In order to put an end to global warming, we need to end the generation of power from fossil fuels, and make the change to gravity turbines. This is a story about my stubborn uncle, who developed such a device.
My Stubborn Uncle: A Midlife Tale of Regrets
No one knows all that much about my uncle. When he was younger, he loved to drink and argue, changed jobs a lot, and pretty much did whatever he wanted. At least, that’s what I’ve heard.
But when Japan’s Heisei era (1989-2019) began, he started to think about the Earth’s energy and, putting other concerns aside, began to immerse himself in research about gravity. He speculated that there may be some way to generate power using gravity, and started making prototypes. He came up with seven or eight of them, but each time tore them apart again, as all were failures.
He poured every penny he made into this, and after a while, he had burned through all his savings, all in the name of research.
In the aftermath of the Great East Japan Earthquake, he became even more devoted to his research. With reckless abandon, he quit his job, and focused himself squarely on the problem that was lying in front of him.
And then last year, he finally finished it. When he stepped back, what remained was a gigantic prototype, and a similarly gigantic mountain of debt.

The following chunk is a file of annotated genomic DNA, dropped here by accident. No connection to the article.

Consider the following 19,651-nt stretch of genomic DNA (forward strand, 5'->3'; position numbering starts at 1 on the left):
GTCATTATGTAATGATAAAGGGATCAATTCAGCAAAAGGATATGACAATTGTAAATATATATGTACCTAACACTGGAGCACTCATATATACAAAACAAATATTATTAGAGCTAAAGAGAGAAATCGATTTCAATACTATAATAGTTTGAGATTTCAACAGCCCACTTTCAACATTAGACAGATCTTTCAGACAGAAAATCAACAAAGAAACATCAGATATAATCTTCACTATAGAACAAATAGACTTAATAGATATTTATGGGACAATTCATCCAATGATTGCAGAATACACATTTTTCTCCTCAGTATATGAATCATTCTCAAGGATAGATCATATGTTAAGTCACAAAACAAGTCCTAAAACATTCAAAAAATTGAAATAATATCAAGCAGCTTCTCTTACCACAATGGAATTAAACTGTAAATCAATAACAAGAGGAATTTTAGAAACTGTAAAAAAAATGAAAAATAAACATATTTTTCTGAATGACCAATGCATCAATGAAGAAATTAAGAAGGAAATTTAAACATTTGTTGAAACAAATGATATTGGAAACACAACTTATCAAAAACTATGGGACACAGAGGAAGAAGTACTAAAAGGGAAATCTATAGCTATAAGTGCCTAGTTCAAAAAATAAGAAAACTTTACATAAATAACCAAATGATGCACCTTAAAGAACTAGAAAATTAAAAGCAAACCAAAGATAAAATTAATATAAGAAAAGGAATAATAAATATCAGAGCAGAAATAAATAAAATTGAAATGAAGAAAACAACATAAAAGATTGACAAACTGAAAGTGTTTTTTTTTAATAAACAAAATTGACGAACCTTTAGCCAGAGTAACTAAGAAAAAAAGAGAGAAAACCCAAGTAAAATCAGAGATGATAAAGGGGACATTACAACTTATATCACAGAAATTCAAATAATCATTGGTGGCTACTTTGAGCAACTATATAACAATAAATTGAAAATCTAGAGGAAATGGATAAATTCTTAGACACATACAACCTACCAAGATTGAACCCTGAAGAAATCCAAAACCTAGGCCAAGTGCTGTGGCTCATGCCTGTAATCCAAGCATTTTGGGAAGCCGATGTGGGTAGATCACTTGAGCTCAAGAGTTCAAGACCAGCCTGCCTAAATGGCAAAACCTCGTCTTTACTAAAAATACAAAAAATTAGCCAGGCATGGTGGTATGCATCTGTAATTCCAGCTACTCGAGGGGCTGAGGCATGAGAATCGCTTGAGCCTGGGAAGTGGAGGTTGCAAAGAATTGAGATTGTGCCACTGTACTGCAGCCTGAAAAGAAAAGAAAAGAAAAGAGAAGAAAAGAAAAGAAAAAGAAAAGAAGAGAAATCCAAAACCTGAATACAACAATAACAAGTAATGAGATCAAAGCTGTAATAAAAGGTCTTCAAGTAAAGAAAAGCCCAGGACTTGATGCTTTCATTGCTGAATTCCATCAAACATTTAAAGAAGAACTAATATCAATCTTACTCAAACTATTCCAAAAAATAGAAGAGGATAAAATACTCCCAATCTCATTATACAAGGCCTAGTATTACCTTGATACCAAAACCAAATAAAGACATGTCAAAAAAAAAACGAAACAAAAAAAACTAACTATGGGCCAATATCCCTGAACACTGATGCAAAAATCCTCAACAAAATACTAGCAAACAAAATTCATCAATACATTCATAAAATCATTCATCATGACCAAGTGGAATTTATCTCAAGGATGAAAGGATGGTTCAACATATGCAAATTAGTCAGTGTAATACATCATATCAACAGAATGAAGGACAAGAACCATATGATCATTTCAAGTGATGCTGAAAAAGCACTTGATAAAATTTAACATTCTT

About two months after the prototype was complete, something strange happened to my uncle’s voice, and he ended up in the hospital. A month after that, there was an abnormality with his eyes. Then, he was struck with a case of sudden deafness. And to top it all off, he then had to have surgery for a myocardial infarction. Right now, my uncle is taking medication like it’s his job.
A couple of years back, my aunt apparently kicked him out of the house. “I never thought that my biggest commitment in life would actually be to getting gravity turbines adopted,” he told me, smiling wryly.
I guess he got what he deserved. But at the same time, even though my uncle is now in his 70s, he’s spending every day fighting to stop global warming, his eyes still bright with optimism. I see that, and I actually think he’s pretty cool.
If we’re going to put a stop to global warming, the leader of every country in the world is going to have to come to grips with this problem, and take action.